However, you can always play an alternative if you wish in that the other company has captured your Hero and is now holding them to ransom, and will relinquish them if their demands are met. The demands could be set as a standard ransom value before the campaign starts, paying between 3-5 Influence Points to your opponent is around a fair price, or you could set your own demands when the situation arises. This could be anything from a set amount of Influence Points, a piece of wargear available to the other company that your company could not normally get, or even a cup of tea or a cake — whatever you feel would best suit the situation and provide the best narrative!


A Battle Company can often end up having multiple Heroes, which means that when the company Breaks during a game they will all have to take their Courage tests individually, as Hero models cannot normally benefit from the Stand Fast! of other Hero models.

One additional rule you can use is allowing the Sergeants of your Battle Company to benefit from the Stand Fast! of your leader, meaning that your leader can keep your force fighting as one. This also helps to speed up the game, as not every model has to take a Courage test each time you are Broken.


In Battle Companies, Heroes are often limited by what wargear they can purchase. Hero models can only normally purchase a piece of wargear if it is directly available to a member of their warband, or one they could get on the Reinforcement chart.

However, this doesn't have to always be the case if you don't want it to be. If everyone in your campaign agrees, you are free to remove the restrictions surrounding what wargear you can purchase for your Heroes, that way you can let your creative side loose and convert your models with whatever wargear you want.


Often, players who start a Harad or Far Harad Battle Company will ask if they can have a fearsome Mûmakil for their company. Whilst this would usually be a firm no (it would simply be too strong for a Battle Company to take on), you can decide to play a specific Scenario where one company may ride upon a Mûmakil, and a selection of others are trying to bring the beast down.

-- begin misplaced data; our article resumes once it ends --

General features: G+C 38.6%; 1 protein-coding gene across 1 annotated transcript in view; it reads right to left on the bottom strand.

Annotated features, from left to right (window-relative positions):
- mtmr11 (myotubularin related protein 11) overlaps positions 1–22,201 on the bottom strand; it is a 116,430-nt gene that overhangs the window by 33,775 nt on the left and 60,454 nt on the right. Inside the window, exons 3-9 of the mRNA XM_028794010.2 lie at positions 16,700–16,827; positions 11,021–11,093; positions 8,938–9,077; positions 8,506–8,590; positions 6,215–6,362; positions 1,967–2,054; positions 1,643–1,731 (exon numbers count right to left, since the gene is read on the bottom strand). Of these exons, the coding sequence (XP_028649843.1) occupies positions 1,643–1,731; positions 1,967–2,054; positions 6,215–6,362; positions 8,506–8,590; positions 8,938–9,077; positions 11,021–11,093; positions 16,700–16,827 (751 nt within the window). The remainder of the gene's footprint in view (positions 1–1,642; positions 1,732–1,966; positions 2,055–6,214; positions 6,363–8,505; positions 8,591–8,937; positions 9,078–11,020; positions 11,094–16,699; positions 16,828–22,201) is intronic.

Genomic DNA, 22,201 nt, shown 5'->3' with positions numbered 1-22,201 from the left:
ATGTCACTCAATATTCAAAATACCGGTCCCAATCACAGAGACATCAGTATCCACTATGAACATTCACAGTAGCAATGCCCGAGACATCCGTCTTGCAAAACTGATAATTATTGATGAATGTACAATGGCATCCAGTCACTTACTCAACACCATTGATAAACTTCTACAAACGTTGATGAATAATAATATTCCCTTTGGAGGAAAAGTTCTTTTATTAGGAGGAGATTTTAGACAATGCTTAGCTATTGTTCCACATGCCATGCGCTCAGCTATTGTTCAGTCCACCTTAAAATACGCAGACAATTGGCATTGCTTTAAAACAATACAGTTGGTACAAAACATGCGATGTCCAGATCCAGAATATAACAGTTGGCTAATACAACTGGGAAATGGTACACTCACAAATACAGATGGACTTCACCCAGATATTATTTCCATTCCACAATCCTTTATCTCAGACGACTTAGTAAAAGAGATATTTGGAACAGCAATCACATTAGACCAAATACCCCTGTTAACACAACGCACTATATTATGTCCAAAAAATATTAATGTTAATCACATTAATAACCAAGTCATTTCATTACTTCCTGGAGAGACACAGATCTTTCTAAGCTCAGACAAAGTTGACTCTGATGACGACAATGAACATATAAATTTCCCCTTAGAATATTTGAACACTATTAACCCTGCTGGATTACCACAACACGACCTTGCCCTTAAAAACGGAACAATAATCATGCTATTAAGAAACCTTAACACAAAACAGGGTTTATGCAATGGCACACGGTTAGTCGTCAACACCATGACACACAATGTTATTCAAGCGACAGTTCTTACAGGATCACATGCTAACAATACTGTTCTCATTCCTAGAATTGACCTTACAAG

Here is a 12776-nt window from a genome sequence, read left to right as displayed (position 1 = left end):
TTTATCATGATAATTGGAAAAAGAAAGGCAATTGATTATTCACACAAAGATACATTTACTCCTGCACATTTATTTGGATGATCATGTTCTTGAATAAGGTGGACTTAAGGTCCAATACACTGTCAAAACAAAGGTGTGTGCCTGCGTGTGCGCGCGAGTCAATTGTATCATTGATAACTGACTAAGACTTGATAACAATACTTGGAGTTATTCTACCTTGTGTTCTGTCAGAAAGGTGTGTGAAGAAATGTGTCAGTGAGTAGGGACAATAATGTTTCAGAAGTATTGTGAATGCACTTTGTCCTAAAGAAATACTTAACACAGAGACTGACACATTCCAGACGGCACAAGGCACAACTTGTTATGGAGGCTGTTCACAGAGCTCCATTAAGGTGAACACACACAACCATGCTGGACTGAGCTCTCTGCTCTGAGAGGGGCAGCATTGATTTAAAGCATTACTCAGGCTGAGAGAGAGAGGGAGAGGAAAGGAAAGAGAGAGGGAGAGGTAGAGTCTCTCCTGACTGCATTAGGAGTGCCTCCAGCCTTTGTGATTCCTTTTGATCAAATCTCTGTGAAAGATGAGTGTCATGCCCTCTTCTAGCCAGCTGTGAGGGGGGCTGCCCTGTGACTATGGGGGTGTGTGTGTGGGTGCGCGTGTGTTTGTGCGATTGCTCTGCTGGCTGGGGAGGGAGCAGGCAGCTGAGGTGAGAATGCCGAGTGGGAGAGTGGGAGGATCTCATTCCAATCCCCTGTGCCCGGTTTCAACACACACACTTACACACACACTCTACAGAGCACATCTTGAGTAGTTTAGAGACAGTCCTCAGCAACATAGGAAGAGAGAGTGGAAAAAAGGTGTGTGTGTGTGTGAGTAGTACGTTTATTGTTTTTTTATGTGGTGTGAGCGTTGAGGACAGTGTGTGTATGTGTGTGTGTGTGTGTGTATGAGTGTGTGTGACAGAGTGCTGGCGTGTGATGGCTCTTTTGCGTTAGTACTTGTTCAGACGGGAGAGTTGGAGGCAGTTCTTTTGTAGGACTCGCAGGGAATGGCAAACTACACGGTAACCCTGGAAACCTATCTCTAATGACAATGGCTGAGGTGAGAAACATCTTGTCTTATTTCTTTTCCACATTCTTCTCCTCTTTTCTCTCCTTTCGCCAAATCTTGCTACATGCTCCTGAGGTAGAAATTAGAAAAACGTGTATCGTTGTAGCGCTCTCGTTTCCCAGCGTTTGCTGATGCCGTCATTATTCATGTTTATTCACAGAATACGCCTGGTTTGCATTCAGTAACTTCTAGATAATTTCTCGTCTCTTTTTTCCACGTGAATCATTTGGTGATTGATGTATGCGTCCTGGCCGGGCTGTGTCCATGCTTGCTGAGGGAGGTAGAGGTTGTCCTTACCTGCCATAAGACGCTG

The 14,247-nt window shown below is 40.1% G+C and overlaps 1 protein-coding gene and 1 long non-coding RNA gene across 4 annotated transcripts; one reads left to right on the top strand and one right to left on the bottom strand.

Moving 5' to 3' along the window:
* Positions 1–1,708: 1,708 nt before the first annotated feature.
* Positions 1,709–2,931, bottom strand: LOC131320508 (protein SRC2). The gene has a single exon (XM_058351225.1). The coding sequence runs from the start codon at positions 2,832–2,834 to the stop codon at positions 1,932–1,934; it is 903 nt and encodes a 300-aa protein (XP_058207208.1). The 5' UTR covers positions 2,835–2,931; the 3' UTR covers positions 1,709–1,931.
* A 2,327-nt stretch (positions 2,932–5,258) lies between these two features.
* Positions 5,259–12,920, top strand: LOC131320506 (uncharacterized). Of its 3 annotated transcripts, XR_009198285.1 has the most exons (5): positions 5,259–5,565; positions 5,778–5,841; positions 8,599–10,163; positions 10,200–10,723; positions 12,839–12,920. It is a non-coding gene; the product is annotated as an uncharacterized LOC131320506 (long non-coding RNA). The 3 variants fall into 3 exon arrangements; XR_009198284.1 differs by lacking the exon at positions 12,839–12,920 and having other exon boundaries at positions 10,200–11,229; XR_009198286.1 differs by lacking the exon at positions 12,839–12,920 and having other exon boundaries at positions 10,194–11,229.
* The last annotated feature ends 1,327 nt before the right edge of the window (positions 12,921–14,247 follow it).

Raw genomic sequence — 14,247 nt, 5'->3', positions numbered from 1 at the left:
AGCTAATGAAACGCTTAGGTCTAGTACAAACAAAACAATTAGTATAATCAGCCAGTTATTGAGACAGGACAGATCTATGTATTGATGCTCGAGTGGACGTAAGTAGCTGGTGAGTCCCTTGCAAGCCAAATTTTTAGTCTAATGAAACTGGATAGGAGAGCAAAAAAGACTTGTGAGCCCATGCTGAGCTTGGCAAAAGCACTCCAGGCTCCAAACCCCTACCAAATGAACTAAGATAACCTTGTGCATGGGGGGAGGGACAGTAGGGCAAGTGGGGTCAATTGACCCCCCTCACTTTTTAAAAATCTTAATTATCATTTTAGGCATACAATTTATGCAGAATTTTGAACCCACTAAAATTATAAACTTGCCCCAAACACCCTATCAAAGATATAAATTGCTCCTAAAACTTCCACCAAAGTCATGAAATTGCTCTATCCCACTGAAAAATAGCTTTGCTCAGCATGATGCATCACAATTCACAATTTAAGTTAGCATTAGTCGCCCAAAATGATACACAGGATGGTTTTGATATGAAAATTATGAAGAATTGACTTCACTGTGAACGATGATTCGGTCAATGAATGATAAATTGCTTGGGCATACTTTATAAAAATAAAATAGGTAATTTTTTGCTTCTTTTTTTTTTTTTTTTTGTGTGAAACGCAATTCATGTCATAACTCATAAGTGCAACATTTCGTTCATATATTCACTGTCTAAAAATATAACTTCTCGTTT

In this situation, the player with the Mûmak deploys their company within the Howdah with their leader as the Mûmakil's commander. However, they must take on at least four other Battle Companies at the same time. These other companies have put aside their differences for now in order to bring down the terrifying war beast. If the Mûmak is slain, the other companies are all victorious. If the Harad or Far Harad player can kill all of the models from the other companiesn then they are the winner. Remember that they may only have a Mûmak in these situations! It doesn't have to just be Mûmakil that you allow in your own campaigns, perhaps a Gundabad player would like a Gundabad Troll, or a Rivendell player may want an Eagle to join them; so long as your campaign participants agree on conditions to balance and justify it, it can be great fun to do!


As a campaign goes on, you will often find that some Battle Companies' Ratings start to soar, whilst others seem to struggle to advance so far no matter how many Influence Points they gain from the Against the Odds bonus.

One way of counteracting this is to allow games where it is two against one, when the Battle Company Rating is roughly equal on both sides. For example, if two players with a Rating of 150 play against one player who has a rating of 300 that would, in theory, be a fair fight. This will provide the two lower Battle Companies a fair chance of knocking the other company down a peg or two, whilst providing them with a decent challenge along the way. If you do decide to do this, you should count the Ratings of both allied Battle Companies as one for the purposes of working out the Against the Odds bonus.

Hopefully, you have found some of these additional rules to be fun and interesting; perhaps they have inspired you to add them to your own campaign, or even to think of some of your own ideas to use to enhance the narrative stories that your games of Battle Companies create. Whatever you use these additional rules for in your games, we hope they add to the experience of your games of Battle Companies.